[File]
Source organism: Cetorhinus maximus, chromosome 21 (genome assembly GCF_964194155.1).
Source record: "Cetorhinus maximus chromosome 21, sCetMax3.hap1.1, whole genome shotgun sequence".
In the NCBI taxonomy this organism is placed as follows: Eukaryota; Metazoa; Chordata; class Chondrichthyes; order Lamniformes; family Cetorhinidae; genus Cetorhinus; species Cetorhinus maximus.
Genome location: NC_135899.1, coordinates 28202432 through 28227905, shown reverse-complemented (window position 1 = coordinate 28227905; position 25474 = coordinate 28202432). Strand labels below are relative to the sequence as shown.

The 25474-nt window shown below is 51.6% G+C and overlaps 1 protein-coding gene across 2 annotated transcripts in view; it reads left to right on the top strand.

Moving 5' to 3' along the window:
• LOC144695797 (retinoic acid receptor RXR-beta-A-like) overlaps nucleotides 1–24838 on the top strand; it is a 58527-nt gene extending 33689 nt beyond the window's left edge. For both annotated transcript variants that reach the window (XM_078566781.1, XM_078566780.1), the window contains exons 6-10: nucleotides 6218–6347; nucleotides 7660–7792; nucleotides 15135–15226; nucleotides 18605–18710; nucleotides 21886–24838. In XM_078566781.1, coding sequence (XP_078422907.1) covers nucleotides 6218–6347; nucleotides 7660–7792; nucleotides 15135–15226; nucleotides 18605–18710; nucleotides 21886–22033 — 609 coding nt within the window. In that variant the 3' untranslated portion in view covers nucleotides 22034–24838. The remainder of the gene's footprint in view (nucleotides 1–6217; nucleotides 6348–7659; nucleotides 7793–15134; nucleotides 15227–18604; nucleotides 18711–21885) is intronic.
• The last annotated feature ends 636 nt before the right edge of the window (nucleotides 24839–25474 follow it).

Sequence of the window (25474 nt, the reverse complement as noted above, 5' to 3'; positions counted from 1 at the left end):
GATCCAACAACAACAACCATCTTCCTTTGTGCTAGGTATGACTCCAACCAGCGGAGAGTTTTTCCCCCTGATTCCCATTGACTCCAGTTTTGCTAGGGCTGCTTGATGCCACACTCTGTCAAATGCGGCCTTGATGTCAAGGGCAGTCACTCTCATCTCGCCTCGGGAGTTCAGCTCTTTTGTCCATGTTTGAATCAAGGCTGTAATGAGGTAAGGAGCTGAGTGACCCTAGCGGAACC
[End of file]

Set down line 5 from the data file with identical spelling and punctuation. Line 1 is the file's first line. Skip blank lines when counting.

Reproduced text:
The 25474-nt window shown below is 51.6% G+C and overlaps 1 protein-coding gene across 2 annotated transcripts in view; it reads left to right on the top strand.